If what I am suggesting here is at all plausible, then it seems to me we are left with but one more relevant practical question. That is whether there are not indeed certain imaginable final forms that Mandate 2.0 might take, which do not conscript religiously affiliated institutions' intentional agency in respect of their own core messages in the way Mandate 1.0 did. It seems to me that requiring would-be contraception insurance beneficiaries to seek that insurance directly from their insurers, without involving their employers any further, takes one significant step in that desirable direction. We can walk even further that way, and at no cost to the putative public interest in widespread availability of contraception insurance to those who wish it, however, by further formalizing the change in the form of a rider or separate policy. I believe we should be pressing for that.
It seems worth noting that this can even be done in a manner that does not involve costs' being passed along under the table to religiously affiliated employers. For if I understand the process of health insurance company decision-making correctly, these institutions typically find it to be worth their while to afford contraception insurance coverage quite literally free of additional charge any time that they provide pregnancy and childbirth (let along abortion) cost coverage. Why? Because the latter are much, much more costly than contraceptive coverage, such that insurers accordingly find it to be in their interest to minimize all such 'accidental' pregnancies as they can.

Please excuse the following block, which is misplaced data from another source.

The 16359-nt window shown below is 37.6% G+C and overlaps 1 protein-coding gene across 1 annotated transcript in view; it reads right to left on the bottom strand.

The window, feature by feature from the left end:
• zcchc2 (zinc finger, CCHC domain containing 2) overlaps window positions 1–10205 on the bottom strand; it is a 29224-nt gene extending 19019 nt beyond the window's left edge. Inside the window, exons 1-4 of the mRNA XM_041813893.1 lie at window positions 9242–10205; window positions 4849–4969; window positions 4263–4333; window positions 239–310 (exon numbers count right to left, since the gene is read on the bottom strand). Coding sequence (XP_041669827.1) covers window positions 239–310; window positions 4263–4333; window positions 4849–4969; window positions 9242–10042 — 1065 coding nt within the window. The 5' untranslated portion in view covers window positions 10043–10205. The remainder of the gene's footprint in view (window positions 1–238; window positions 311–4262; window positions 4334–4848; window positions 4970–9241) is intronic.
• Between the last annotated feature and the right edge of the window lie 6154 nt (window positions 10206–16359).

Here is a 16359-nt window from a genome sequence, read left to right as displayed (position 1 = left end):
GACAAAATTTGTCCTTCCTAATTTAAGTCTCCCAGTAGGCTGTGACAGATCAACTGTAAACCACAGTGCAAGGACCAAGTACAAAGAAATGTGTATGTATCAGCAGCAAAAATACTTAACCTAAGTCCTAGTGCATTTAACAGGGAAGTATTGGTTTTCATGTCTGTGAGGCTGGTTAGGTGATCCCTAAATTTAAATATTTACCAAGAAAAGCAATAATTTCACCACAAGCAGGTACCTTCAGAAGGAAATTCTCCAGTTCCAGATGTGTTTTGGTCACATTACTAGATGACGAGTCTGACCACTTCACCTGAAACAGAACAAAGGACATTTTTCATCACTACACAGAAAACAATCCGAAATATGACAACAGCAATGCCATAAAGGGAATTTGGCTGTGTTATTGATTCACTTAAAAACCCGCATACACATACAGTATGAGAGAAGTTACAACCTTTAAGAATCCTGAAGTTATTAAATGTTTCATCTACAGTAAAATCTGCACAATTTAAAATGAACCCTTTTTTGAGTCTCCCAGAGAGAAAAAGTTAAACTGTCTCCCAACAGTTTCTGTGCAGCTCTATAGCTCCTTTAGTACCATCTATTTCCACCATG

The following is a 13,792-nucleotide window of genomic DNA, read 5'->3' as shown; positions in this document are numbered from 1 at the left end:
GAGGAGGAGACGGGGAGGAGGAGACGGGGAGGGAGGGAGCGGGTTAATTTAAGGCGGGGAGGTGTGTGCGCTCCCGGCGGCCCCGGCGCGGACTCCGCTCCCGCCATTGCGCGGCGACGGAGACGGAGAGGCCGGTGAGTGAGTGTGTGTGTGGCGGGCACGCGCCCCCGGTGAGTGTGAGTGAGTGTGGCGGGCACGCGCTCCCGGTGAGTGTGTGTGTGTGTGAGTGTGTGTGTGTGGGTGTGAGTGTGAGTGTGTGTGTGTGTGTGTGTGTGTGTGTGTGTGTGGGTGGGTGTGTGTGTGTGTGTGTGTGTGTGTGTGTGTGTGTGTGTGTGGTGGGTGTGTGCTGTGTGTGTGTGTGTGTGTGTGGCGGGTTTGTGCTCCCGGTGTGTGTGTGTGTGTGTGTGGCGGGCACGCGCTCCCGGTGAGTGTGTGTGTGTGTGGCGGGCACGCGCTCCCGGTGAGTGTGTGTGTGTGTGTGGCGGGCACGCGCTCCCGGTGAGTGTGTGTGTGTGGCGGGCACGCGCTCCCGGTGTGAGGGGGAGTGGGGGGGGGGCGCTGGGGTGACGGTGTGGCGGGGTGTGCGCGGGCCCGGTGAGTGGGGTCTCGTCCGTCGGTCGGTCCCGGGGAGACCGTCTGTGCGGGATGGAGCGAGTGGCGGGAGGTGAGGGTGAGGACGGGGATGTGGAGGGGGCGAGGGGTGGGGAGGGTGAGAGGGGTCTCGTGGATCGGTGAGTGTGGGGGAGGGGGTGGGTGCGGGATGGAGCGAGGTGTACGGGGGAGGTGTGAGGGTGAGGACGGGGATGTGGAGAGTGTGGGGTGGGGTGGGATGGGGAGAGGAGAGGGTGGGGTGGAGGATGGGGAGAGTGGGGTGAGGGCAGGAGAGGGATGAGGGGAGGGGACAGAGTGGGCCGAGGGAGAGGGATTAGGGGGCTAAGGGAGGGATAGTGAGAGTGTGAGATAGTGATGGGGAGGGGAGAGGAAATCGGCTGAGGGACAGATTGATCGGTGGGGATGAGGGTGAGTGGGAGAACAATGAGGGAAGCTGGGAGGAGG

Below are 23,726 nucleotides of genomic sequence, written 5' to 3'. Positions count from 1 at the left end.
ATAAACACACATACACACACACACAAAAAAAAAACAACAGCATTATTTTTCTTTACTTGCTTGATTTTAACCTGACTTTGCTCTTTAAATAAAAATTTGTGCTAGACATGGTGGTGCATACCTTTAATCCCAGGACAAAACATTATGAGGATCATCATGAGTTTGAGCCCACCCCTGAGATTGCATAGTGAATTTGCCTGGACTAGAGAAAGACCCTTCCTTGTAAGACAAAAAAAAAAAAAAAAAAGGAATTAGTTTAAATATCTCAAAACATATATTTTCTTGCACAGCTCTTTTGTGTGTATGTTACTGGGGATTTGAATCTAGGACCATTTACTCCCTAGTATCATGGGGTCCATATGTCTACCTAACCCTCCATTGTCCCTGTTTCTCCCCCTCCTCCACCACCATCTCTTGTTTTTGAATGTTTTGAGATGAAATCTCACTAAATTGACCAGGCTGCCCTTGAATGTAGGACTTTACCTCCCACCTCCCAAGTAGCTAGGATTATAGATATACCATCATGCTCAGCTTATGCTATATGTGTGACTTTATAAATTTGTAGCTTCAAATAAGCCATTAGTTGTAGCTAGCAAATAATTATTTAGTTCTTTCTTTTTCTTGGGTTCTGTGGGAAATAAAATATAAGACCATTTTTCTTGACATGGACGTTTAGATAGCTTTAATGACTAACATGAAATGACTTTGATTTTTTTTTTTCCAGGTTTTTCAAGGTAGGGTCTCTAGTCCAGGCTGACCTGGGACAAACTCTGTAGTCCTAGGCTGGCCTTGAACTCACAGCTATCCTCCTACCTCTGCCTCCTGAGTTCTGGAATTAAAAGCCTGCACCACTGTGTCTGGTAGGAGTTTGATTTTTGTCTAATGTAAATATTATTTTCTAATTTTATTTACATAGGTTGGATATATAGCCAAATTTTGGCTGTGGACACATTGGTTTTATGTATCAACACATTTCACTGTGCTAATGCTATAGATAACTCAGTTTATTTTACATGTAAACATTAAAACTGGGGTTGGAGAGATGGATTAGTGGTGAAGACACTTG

One final point: Both here and in Question 1, I noted that much rides on the meaning of 'handing,' as that word figures in such locutions as 'handing a pornographic magazine to one's own children' (in the Question 1 post), or 'handing insurance policies to one's employees' (above in this post). The reason for that is that I've described the intentional actions that intruders or governments might force, to the detriment of integrity or dignity, in those very terms. Given that, then, might religiously affiliated employers' required entry into insurance arrangements with firms that their employees then separately contact or contract itself amount to such reqired 'handing'?
Somehow it doesn't strike me so, any more than required tax payments that then finance other perceivedly objectionable activities do - especially if the employees' separate contacting take the form of separate contracting. This perception of mine, which seems to be shared by many others who were troubled by Mandate 1.0 but are hopeful about what form Mandate 2.0 might ultimately take, might be dismissed as mere 'heuristics.' But that criticism would seem misdirected. For, yes, heuristics are ultimately more intensional than extensional, more connotative than denotative - they are about meanings. But where matters moral, political, and theological are concerned, it seems to me meanings are just about everything. Indeed as yesterday's post ('Question 2') suggested, they even are causally efficacious, to the point that they render some conceivable renditions of Mandate 2.0 fully as materially (i.e., extensionally) superior to Mandate 1.0 as they are formally.
Thanks again to all who are taking part in this critical discussion.